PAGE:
Climate Solutions: Conservation with Jane Goodall, PhD, DBE & Paula Kahumbu, PhD

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In the past four decades, we have lost nearly 70 percent of the world’s fauna. The great challenge for humans now is to figure out how to rectify this extinction storm. Experts agree that protecting wildlife on land and in the sea offers one of the most substantial solutions to the climate crisis, which remains critical to the survival of nature and humanity. Iconic conservationist Jane Goodall joins Washington Post Live to discuss opportunities aimed at restoring and protecting endangered species and combating the ongoing impacts of climate change. WildlifeDirect CEO Paula Kahumbu will talk about how her life’s work in protecting elephants from environmental change and poaching is helping to resolve this two-pronged crisis.

Check out The Washington Post Climate Solutions Sectionin partnership with Rolex, targeting the individuals working to find answers.

Click here for transcript

“I sincerely hope they agree to curb their emissions, I hope there is agreement on protecting forests and the environment, and I hope the summit will be followed by action and not just words.” (Video: Washington Post Live)
The conservationist said the pandemic is partly due to the increased closeness between animals and people. “The people who study these so-called zoonotic diseases have been warning us for years that a pandemic like this was inevitable. It’s, in part… moving into animal habitats, forcing some animals closer to humans, which gives an opportunity for a pathogen like a virus to jump over, and when that happens, it can cause a new disease.” Video: Washington Post Live)
The conservationist said governments were not meeting their emissions targets, in part because “there was nothing to oblige them”. “In the Paris Agreements, governments made commitments about how much emissions they would cut, but they didn’t keep them and there was nothing to oblige them to stick to them. So the ones that looked like they might have made it out were the companies that sent their really filthy industry overseas… so that it seemed like a lot less emissions were going into the atmosphere from their country… will have catastrophic consequences. We are already having catastrophic consequences everywhere. The effects of climate change and loss of biodiversity can be seen in all parts of the world.” (Video: Washington Post Live)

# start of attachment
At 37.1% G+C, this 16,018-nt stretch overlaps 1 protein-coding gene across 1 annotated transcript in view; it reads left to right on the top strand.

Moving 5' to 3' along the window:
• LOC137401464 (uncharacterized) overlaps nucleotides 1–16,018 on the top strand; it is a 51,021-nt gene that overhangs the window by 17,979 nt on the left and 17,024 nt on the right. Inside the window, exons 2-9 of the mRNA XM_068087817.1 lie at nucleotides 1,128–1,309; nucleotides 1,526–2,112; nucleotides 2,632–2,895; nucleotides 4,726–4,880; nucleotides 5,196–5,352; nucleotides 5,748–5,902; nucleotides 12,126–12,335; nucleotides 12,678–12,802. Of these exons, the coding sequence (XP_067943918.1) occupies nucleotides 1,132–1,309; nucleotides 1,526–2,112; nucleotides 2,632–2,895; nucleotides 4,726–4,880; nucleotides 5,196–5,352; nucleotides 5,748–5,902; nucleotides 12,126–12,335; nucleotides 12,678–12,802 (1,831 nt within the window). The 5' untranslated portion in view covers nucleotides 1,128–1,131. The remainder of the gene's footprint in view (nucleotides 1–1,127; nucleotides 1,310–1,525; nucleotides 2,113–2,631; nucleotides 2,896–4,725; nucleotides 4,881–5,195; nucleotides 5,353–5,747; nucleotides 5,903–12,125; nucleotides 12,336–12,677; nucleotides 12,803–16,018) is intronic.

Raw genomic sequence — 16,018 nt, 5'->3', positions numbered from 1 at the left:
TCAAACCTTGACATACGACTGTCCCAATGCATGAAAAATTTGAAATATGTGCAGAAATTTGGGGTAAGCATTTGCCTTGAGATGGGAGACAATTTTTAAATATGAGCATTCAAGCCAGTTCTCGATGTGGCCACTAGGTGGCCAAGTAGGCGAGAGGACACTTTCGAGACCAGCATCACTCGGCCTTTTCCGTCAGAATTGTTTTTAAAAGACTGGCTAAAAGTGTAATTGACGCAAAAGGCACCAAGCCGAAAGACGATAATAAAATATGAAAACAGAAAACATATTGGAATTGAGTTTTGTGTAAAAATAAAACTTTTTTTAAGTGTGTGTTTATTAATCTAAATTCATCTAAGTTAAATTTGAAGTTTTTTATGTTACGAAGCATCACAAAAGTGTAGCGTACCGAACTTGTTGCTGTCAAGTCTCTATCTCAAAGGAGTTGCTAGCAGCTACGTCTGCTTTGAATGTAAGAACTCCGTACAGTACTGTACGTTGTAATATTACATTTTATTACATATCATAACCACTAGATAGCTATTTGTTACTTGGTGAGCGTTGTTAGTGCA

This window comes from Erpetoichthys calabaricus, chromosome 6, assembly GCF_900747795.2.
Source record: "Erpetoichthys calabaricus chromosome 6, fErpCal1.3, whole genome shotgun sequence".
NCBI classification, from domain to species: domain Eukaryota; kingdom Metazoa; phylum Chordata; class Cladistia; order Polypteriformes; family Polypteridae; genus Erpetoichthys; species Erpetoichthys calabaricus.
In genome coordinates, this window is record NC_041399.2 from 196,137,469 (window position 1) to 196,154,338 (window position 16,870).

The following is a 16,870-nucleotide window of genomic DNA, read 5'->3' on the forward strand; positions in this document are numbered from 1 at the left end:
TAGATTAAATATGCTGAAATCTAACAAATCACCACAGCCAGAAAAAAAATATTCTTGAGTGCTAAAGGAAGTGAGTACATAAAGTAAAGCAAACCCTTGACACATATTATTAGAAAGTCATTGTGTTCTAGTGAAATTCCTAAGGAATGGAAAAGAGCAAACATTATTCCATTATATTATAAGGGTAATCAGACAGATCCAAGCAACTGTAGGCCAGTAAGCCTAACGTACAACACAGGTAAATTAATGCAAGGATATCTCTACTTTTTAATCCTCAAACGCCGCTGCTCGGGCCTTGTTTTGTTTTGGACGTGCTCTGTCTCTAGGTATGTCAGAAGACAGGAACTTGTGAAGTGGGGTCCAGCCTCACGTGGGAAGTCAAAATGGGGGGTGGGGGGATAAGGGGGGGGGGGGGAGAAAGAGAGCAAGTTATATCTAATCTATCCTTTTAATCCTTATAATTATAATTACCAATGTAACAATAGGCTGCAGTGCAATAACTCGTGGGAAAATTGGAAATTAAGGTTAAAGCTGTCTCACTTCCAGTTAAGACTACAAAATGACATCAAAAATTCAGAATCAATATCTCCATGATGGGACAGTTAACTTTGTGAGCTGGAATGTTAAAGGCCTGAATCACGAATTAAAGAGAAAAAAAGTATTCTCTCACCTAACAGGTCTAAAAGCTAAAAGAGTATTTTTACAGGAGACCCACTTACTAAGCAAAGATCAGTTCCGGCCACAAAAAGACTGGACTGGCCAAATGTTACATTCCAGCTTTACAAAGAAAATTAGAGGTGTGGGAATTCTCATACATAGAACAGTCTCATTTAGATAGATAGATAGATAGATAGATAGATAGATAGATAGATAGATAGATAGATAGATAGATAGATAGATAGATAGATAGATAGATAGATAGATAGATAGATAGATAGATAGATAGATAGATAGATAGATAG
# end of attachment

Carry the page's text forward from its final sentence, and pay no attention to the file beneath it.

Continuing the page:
Despite young people around the world hearing that older generations have put their futures in jeopardy, Goodall remains optimistic that some of the effects of global warming can be curbed. “Everywhere I met young people who seemed to have lost hope… I started talking to them. They all said more or less the same thing: ‘We feel this way because you’ve jeopardized our future.’… We’ve jeopardized their future, stolen their future, for years and years and years… I’m convinced that there is a window of time when we can slow climate change and heal some of the damage we’ve done.” (Video: Washington Post Live)
WildlifeDirect’s CEO hopes to speak at the conference to motivate countries with high greenhouse gas emissions to curb their production. “COP26 is going to be a very important moment … I hope I can be there to speak … Kenya alone cannot do much if the cause of climate change comes from outside our country.” (Video: Washington Post Live)
“Kenya is one of the least emitters of greenhouse gases, but we are being hit in a very serious way by climate change… Climate change is by far the most important threat [to Kenya]† (Video: Washington Post Live)